AUTHORLINK: How did you come up with the idea of Firebirds [the time travel machines in A Thousand Pieces of You]?
GRAY: I was on a book tour with Dan Wells and Lauren Oliver. I flew from Los Angeles to Australia, and I went all over, from Sydney to Perth. The only person with me was my publicist. It was something like waking up in a different world every day. I started thinking about this idea of different world, same people. I wanted the travel to be done by a device, not just some magical thing. Originally I wanted to it to be super easy, like Dr. Who. Working out what the Firebird would do was the hardest part. It had to have rules for how it worked, limitations, and it had to operate on a set of principles that felt like a scientific reality.
AUTHORLINK: What era are we in in A Thousand Pieces of You?
GRAY: There’s no time travel in the book. A lot of people feel that there is because she goes to eras that feel older, or futuristic. We are in the very, very near future; within the next five years possibly. In the second book, she goes to into a universe and I dropped a little clue about that world being our world. She’s a universe over from us. About now, but in a world a little different.
|“Without being spoilery, the title of the first book will have a whole new meaning after you read the second book.”|
AUTHORLINK: What’s the future for the Firebird series?
GRAY: It’s a trilogy, so this next book is the middle book. I can’t give away the name yet. Without being spoilery, the title of the first book will have a whole new meaning after you read the second book. You find out a little bit more about the actual purpose. There’s something sinister at work. You learn a lot in the first book, but you don’t really learn what the sinister force is attempting to do. You finally see that in the second book. And not only does Marguerite get to a bunch more new universes, she goes back to one she had visited before, and she has to look at the consequences of her actions. She’s not trying to screw up their lives [Marguerite, the narrator, travels through in the bodies of other versions of herself in different universes], but at the same time she’s in someone else’s body and making other choices. When she goes back to this universe, she sees that this has had real effects on this other person. I plan to do short stories and novellas, each universe has its own stories. I’m really looking forward to exploring that a little bit.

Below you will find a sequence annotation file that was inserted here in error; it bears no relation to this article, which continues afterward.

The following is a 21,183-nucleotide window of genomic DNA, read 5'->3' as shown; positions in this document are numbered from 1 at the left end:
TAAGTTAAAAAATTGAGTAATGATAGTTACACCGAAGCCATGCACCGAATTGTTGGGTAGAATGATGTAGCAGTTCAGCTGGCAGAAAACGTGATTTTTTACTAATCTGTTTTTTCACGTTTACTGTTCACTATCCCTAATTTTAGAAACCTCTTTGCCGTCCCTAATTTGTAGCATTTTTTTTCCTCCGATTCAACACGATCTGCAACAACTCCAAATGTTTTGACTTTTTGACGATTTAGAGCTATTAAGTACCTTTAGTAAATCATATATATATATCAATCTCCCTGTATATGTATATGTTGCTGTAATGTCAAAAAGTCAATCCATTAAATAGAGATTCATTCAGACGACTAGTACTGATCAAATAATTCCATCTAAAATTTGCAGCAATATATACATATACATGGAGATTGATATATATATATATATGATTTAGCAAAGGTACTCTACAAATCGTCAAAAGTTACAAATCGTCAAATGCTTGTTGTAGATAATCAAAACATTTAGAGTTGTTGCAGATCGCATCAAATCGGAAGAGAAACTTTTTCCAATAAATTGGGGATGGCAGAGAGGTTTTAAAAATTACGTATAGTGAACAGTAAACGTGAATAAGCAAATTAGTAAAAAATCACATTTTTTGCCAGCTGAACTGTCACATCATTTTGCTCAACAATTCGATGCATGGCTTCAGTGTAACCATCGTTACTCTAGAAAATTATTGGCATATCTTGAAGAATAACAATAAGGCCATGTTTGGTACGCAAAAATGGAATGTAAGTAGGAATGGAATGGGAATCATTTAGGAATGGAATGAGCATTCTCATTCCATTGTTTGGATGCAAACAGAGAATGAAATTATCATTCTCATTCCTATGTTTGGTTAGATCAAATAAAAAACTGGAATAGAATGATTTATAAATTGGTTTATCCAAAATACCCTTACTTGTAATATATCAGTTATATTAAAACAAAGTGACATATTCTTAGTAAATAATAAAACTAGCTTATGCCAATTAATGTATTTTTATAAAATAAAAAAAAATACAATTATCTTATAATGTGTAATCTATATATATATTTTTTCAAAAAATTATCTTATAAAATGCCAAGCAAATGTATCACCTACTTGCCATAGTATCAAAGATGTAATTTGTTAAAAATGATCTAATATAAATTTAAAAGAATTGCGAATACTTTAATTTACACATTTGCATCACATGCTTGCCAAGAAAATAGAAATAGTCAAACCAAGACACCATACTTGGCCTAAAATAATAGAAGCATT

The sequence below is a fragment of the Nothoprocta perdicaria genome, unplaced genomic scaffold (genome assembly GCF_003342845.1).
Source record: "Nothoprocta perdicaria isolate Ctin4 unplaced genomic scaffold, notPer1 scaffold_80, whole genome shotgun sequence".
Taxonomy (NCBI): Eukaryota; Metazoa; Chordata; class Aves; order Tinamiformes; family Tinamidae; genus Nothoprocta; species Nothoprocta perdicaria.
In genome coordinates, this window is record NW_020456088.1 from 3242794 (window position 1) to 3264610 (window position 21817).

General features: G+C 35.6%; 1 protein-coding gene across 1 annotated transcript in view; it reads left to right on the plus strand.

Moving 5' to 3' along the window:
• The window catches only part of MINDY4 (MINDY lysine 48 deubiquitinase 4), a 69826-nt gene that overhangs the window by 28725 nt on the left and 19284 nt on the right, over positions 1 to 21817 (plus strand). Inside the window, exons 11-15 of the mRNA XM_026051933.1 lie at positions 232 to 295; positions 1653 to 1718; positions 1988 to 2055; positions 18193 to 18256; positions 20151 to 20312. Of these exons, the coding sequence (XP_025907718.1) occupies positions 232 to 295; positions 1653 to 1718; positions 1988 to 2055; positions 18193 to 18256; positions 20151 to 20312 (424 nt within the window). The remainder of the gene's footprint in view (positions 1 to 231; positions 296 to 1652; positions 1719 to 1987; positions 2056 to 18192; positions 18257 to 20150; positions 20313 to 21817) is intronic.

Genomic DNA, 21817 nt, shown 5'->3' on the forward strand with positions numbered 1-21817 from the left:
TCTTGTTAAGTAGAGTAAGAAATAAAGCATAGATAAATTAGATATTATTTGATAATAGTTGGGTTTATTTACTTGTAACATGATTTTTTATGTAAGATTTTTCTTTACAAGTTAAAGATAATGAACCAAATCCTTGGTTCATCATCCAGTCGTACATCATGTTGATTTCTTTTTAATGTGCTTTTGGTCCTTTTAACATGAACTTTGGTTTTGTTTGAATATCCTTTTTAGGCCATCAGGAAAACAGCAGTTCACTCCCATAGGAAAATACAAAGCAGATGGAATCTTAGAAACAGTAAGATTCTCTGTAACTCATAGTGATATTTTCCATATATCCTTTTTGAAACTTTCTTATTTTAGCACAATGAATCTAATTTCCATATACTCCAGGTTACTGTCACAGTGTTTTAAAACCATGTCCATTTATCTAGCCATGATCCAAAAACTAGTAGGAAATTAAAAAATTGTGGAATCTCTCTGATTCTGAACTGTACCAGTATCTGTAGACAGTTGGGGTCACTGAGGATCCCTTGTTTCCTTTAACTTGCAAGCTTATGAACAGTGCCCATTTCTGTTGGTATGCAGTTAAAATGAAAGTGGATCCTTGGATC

AUTHORLINK: What do you have coming up next?
GRAY: I’ve many things coming up. Next year, I have both my final Spellcaster [another trilogy by Gray] book which will come out in March and the second Firebird book in November. I can say I will have another book in September, but I can’t tell you anything about that.
AUTHORLINK: That’s a lot of stuff coming out at once.
GRAY: A lot of this year is me going “I haven’t seen my friends in a month, what’s going on??” Anybody in any sort of creative professions will tell you, there are no opportunities and then there are all the opportunities. When they’re there, you have to jump on them.
|About the Author:|
Claudia Gray is the pseudonym of New Orleans–based writer Amy Vincent, the author of the New York Times bestselling Evernight series. She has worked as a lawyer, a journalist, a disc jockey, and an extremely poor waitress. Her grandparents’ copy of Mysteries of the Unexplained is probably the genesis of her fascination with most things mysterious and/or inexplicable.
|About Doreen Akiyo Yomoah:|
Doreen Akiyo Yomoah is a nomadic freelance writer, currently living in Dakar, Senegal. www.doreenakiyomoah.co.uk
Categorised in: Interviews
This post was written by Editorial Staff